In the corporate sector, Enterprise Resource Planning (ERP) and Business Intelligence (BI) were buzz words in the late 1990’s to early 2000. Data Warehousing was a concept that gained ground in that time. By the time social media gained ground after 2005, a massive amount of data was being stored in an unstructured way. With Facebook going public tomorrow, big data is clearly a serious deal in the consumer space. The consumer space is of significance for the corporations wanting to market in social media networks.
After attending a Gartner local briefing earlier this week, the limitations of how corporate data is structured is clear. This is not to say that Big Data will ever replace BI, ERP, or data warehouses. It is to say that Big Data will need to work alongside existing systems.
Gartner weighed in on Big Data, recognizing that unstructured data decentralizes the business analyst function in corporations. The Business Intelligence function is pushed outside of the IT unit to the business unit.
Corporations should anticipate that Big Data projects start as a proof of concept. The cost of Big Data software (Hadoop) is very low. The rising acceptance for open source software contributes to the low cost for Big Data implementation. Large volume, complex, loosely structured data are characteristics that would fit a Big Data project.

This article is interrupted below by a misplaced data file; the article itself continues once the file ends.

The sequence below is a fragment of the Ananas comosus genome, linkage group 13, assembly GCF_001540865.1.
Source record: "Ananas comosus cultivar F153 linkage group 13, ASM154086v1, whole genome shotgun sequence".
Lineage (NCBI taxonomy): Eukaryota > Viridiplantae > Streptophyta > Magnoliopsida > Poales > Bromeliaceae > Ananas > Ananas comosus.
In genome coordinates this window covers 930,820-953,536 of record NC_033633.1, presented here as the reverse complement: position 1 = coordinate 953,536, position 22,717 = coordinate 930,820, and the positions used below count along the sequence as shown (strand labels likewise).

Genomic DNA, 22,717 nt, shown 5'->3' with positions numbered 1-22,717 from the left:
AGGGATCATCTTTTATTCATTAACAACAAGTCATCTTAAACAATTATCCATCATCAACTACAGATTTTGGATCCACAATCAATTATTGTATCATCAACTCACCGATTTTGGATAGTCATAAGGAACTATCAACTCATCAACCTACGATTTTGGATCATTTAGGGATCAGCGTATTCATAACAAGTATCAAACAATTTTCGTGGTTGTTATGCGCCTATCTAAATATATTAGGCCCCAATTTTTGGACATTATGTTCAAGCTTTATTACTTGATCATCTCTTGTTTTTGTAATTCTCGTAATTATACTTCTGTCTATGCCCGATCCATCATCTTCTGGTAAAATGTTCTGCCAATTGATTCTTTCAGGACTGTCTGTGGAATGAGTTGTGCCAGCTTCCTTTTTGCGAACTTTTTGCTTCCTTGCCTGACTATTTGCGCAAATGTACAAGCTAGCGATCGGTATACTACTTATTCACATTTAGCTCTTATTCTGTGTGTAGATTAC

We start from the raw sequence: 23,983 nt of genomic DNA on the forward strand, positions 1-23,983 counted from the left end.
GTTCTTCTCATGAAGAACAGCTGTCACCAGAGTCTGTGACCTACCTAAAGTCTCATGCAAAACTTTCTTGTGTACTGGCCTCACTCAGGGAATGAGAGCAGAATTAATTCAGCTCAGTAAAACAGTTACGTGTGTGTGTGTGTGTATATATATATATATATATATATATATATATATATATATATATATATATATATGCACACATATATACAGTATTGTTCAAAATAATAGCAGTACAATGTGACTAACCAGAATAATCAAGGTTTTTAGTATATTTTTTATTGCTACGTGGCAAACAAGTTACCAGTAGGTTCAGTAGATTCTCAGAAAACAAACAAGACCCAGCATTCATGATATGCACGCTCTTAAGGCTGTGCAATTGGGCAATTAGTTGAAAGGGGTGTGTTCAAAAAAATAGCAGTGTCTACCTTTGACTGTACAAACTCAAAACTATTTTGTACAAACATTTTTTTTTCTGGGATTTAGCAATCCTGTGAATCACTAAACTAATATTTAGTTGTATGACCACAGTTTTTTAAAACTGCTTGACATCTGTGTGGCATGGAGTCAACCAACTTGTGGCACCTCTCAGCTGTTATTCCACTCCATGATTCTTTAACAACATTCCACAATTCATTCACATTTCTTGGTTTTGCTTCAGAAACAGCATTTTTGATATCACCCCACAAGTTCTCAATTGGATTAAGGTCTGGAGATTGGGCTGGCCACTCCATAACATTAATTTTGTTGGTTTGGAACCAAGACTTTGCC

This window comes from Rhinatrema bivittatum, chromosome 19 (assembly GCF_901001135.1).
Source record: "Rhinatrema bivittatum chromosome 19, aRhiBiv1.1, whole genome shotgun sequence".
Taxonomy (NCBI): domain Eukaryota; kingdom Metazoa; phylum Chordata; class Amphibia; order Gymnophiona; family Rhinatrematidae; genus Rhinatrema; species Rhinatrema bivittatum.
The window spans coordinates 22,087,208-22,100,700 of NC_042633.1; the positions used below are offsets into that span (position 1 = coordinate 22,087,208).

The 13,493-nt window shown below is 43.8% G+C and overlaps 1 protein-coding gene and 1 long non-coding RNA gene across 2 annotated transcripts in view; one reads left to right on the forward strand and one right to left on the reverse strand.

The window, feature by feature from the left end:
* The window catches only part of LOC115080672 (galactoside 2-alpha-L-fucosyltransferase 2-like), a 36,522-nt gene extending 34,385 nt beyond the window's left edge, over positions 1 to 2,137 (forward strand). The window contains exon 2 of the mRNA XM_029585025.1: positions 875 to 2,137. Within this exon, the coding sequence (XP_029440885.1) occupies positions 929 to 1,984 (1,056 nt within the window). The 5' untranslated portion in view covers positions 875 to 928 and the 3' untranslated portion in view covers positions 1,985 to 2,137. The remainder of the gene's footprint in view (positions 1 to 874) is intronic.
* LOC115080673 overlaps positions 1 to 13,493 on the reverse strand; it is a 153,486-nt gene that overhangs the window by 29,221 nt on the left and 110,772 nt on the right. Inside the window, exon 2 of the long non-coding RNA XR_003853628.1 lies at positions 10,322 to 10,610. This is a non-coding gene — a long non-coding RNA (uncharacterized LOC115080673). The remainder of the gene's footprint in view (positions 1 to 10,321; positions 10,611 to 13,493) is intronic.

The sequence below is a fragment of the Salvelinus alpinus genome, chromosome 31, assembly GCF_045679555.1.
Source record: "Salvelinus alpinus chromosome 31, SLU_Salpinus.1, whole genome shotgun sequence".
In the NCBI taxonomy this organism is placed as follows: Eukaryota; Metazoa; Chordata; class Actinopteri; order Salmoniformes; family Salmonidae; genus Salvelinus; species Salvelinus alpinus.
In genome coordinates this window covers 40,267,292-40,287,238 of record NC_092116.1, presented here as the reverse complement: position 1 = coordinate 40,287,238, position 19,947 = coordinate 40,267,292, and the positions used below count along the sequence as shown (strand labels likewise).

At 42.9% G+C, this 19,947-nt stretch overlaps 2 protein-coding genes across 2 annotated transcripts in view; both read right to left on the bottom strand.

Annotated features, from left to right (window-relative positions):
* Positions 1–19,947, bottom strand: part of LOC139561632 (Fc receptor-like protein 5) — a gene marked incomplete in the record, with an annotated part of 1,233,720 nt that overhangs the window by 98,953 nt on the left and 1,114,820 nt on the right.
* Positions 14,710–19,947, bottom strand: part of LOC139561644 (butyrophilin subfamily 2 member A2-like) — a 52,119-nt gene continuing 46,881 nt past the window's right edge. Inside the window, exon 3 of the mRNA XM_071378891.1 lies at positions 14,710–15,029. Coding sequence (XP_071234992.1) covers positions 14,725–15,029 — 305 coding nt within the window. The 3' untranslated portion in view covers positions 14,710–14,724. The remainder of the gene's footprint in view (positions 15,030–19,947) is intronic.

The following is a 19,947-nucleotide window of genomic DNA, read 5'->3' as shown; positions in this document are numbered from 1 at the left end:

The growth in Big Data is illustrated with these recent developments:
- Six government agencies in the US will be spending over $200 million to help find ways to store, analyze, and organize large data
- The significantly lower costs of Big Data prototypes as compared to BI/ERP/Data Warehouses is creating jobs in this specialty
- A Toronto hospital is using big data for the clinical detection of infections in premature infants
Big Data is getting a dose of legitimacy, through the participation of large IT companies. Microsoft acquired Fast Search and Transfer in 2008, making the tool available in its SharePoint. HP acquired Anatomy (although paying a significant premium), a company based in the U.K. Oracle acquired Endeca. Endeca provides tools for managing unstructured data. The company also supports web commerce and BI. EMC has a tool, Lucene Solr, to support text analytics.
Despite acquiring Cognos many years ago, IBM is building its own BI tool for Big Data. The company chose to organize its tool in the format of a tabbed spreadsheet for linked analysis.
Further discussion: where is your company at with Big Data?